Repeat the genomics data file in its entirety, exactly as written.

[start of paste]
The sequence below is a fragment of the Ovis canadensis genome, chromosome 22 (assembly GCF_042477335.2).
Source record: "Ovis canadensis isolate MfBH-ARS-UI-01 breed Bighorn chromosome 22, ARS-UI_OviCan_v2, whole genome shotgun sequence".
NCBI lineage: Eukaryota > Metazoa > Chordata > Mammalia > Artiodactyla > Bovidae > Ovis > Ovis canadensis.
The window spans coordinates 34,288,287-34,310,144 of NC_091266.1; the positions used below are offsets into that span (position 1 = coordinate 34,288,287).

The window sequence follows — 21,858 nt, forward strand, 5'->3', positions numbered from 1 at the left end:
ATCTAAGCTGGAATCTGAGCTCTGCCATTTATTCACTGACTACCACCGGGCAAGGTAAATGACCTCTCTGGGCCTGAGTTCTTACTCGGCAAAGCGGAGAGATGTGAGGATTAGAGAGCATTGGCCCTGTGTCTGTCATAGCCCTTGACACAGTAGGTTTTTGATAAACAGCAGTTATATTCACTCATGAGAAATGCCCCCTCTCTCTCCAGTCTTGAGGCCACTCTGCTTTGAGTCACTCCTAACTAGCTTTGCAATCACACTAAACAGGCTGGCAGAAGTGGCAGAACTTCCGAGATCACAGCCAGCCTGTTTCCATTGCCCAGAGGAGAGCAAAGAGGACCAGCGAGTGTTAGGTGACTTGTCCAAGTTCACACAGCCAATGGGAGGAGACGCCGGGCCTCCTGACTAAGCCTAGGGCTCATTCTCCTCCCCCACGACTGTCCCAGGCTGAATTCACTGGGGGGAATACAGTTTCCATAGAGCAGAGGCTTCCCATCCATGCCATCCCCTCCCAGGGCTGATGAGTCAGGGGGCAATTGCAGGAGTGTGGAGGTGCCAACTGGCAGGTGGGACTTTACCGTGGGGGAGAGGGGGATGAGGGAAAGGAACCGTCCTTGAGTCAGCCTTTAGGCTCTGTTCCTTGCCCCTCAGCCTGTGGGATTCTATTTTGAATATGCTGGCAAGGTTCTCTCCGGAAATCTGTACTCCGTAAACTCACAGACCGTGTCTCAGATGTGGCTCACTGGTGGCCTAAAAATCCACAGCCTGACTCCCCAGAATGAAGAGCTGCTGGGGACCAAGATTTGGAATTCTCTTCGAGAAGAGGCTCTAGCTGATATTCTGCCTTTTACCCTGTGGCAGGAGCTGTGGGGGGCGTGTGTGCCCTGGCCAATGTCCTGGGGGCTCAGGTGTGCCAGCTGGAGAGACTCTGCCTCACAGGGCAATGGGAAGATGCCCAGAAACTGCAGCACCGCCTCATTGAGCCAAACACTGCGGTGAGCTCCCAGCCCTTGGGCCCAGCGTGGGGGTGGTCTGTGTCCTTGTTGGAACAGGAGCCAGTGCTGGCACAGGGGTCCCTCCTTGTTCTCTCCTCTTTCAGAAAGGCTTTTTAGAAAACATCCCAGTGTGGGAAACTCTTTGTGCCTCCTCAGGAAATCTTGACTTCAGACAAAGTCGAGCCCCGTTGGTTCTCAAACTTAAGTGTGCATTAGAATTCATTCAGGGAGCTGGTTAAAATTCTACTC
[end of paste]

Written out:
The sequence below is a fragment of the Ovis canadensis genome, chromosome 22 (assembly GCF_042477335.2).
Source record: "Ovis canadensis isolate MfBH-ARS-UI-01 breed Bighorn chromosome 22, ARS-UI_OviCan_v2, whole genome shotgun sequence".
NCBI lineage: Eukaryota > Metazoa > Chordata > Mammalia > Artiodactyla > Bovidae > Ovis > Ovis canadensis.
The window spans coordinates 34,288,287-34,310,144 of NC_091266.1; the positions used below are offsets into that span (position 1 = coordinate 34,288,287).

The window sequence follows — 21,858 nt, forward strand, 5'->3', positions numbered from 1 at the left end:
ATCTAAGCTGGAATCTGAGCTCTGCCATTTATTCACTGACTACCACCGGGCAAGGTAAATGACCTCTCTGGGCCTGAGTTCTTACTCGGCAAAGCGGAGAGATGTGAGGATTAGAGAGCATTGGCCCTGTGTCTGTCATAGCCCTTGACACAGTAGGTTTTTGATAAACAGCAGTTATATTCACTCATGAGAAATGCCCCCTCTCTCTCCAGTCTTGAGGCCACTCTGCTTTGAGTCACTCCTAACTAGCTTTGCAATCACACTAAACAGGCTGGCAGAAGTGGCAGAACTTCCGAGATCACAGCCAGCCTGTTTCCATTGCCCAGAGGAGAGCAAAGAGGACCAGCGAGTGTTAGGTGACTTGTCCAAGTTCACACAGCCAATGGGAGGAGACGCCGGGCCTCCTGACTAAGCCTAGGGCTCATTCTCCTCCCCCACGACTGTCCCAGGCTGAATTCACTGGGGGGAATACAGTTTCCATAGAGCAGAGGCTTCCCATCCATGCCATCCCCTCCCAGGGCTGATGAGTCAGGGGGCAATTGCAGGAGTGTGGAGGTGCCAACTGGCAGGTGGGACTTTACCGTGGGGGAGAGGGGGATGAGGGAAAGGAACCGTCCTTGAGTCAGCCTTTAGGCTCTGTTCCTTGCCCCTCAGCCTGTGGGATTCTATTTTGAATATGCTGGCAAGGTTCTCTCCGGAAATCTGTACTCCGTAAACTCACAGACCGTGTCTCAGATGTGGCTCACTGGTGGCCTAAAAATCCACAGCCTGACTCCCCAGAATGAAGAGCTGCTGGGGACCAAGATTTGGAATTCTCTTCGAGAAGAGGCTCTAGCTGATATTCTGCCTTTTACCCTGTGGCAGGAGCTGTGGGGGGCGTGTGTGCCCTGGCCAATGTCCTGGGGGCTCAGGTGTGCCAGCTGGAGAGACTCTGCCTCACAGGGCAATGGGAAGATGCCCAGAAACTGCAGCACCGCCTCATTGAGCCAAACACTGCGGTGAGCTCCCAGCCCTTGGGCCCAGCGTGGGGGTGGTCTGTGTCCTTGTTGGAACAGGAGCCAGTGCTGGCACAGGGGTCCCTCCTTGTTCTCTCCTCTTTCAGAAAGGCTTTTTAGAAAACATCCCAGTGTGGGAAACTCTTTGTGCCTCCTCAGGAAATCTTGACTTCAGACAAAGTCGAGCCCCGTTGGTTCTCAAACTTAAGTGTGCATTAGAATTCATTCAGGGAGCTGGTTAAAATTCTACTC